Collateralized Loan Obligation (CLO)

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Definition of 'Collateralized Loan Obligation (CLO)'

A collateralized loan obligation (CLO) is a type of structured finance product that is backed by a pool of loans. CLOs are typically issued by investment banks and structured as a special purpose vehicle (SPV). The SPV issues debt securities, which are then used to purchase the underlying loans. The interest and principal payments from the loans are used to pay back the debt securities.

CLOs are often used to securitize illiquid assets, such as leveraged loans. This allows investors to gain exposure to these assets without having to purchase them directly. CLOs can also be used to provide liquidity to the market for leveraged loans.

There are two main types of CLOs: senior tranches and subordinated tranches. Senior tranches are the first to receive payments from the underlying loans. Subordinated tranches receive payments only after the senior tranches have been paid in full.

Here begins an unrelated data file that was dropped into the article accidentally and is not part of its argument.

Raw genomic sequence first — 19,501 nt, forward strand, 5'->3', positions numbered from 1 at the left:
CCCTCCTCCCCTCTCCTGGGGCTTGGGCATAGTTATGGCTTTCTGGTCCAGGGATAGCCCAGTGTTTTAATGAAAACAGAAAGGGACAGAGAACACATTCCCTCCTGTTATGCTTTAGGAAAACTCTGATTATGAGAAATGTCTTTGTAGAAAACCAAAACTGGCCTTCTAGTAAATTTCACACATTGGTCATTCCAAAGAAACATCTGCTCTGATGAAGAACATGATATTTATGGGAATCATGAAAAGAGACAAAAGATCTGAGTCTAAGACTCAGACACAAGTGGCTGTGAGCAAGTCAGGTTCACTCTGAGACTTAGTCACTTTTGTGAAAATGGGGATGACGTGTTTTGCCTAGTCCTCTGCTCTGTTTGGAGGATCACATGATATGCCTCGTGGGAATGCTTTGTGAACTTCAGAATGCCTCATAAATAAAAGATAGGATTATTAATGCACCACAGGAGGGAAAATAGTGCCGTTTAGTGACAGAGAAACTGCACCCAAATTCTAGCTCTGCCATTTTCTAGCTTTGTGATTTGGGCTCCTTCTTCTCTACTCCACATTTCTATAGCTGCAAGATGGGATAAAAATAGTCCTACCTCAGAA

CLOs are often rated by credit agencies. The rating of a CLO depends on the credit quality of the underlying loans, the structure of the CLO, and the level of subordination.

CLOs can be a complex investment. Investors should carefully consider the risks before investing in a CLO. Some of the risks associated with CLOs include:

* Credit risk: The underlying loans in a CLO may default, which could lead to losses for investors.
* Interest rate risk: The interest rate on the debt securities issued by the SPV may fluctuate, which could affect the value of the CLO.
* Liquidity risk: CLOs can be illiquid, which means that it may be difficult to sell them quickly if needed.

CLOs can be a good investment for investors who are looking for high yields. However, investors should be aware of the risks involved before investing in a CLO.

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